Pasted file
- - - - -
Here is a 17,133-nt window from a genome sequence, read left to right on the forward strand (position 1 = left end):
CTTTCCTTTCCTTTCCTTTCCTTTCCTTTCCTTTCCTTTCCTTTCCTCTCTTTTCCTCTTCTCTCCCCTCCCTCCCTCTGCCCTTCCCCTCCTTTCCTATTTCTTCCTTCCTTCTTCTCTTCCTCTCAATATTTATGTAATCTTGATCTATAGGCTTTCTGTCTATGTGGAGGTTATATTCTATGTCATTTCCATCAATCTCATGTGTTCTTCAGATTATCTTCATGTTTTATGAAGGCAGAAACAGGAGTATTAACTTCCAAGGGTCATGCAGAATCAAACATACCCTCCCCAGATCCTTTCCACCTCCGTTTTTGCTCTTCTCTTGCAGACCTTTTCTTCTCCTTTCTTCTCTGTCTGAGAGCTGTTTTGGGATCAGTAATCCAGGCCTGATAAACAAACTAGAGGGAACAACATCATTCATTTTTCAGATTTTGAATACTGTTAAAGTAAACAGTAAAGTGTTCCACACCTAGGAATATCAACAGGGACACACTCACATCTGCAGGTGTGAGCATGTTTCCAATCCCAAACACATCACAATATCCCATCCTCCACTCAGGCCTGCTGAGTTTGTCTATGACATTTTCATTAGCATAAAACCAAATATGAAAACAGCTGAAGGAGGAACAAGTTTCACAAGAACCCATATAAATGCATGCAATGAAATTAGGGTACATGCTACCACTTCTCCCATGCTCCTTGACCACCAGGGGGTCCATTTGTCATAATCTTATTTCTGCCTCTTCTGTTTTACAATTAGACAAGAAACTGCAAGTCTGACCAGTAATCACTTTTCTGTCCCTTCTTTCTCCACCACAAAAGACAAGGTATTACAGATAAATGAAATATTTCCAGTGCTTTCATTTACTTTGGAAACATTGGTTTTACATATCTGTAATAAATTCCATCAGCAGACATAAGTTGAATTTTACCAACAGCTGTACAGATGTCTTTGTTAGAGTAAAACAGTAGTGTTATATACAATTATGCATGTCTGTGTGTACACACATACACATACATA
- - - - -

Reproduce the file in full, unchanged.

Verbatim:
Here is a 17,133-nt window from a genome sequence, read left to right on the forward strand (position 1 = left end):
CTTTCCTTTCCTTTCCTTTCCTTTCCTTTCCTTTCCTTTCCTTTCCTCTCTTTTCCTCTTCTCTCCCCTCCCTCCCTCTGCCCTTCCCCTCCTTTCCTATTTCTTCCTTCCTTCTTCTCTTCCTCTCAATATTTATGTAATCTTGATCTATAGGCTTTCTGTCTATGTGGAGGTTATATTCTATGTCATTTCCATCAATCTCATGTGTTCTTCAGATTATCTTCATGTTTTATGAAGGCAGAAACAGGAGTATTAACTTCCAAGGGTCATGCAGAATCAAACATACCCTCCCCAGATCCTTTCCACCTCCGTTTTTGCTCTTCTCTTGCAGACCTTTTCTTCTCCTTTCTTCTCTGTCTGAGAGCTGTTTTGGGATCAGTAATCCAGGCCTGATAAACAAACTAGAGGGAACAACATCATTCATTTTTCAGATTTTGAATACTGTTAAAGTAAACAGTAAAGTGTTCCACACCTAGGAATATCAACAGGGACACACTCACATCTGCAGGTGTGAGCATGTTTCCAATCCCAAACACATCACAATATCCCATCCTCCACTCAGGCCTGCTGAGTTTGTCTATGACATTTTCATTAGCATAAAACCAAATATGAAAACAGCTGAAGGAGGAACAAGTTTCACAAGAACCCATATAAATGCATGCAATGAAATTAGGGTACATGCTACCACTTCTCCCATGCTCCTTGACCACCAGGGGGTCCATTTGTCATAATCTTATTTCTGCCTCTTCTGTTTTACAATTAGACAAGAAACTGCAAGTCTGACCAGTAATCACTTTTCTGTCCCTTCTTTCTCCACCACAAAAGACAAGGTATTACAGATAAATGAAATATTTCCAGTGCTTTCATTTACTTTGGAAACATTGGTTTTACATATCTGTAATAAATTCCATCAGCAGACATAAGTTGAATTTTACCAACAGCTGTACAGATGTCTTTGTTAGAGTAAAACAGTAGTGTTATATACAATTATGCATGTCTGTGTGTACACACATACACATACATA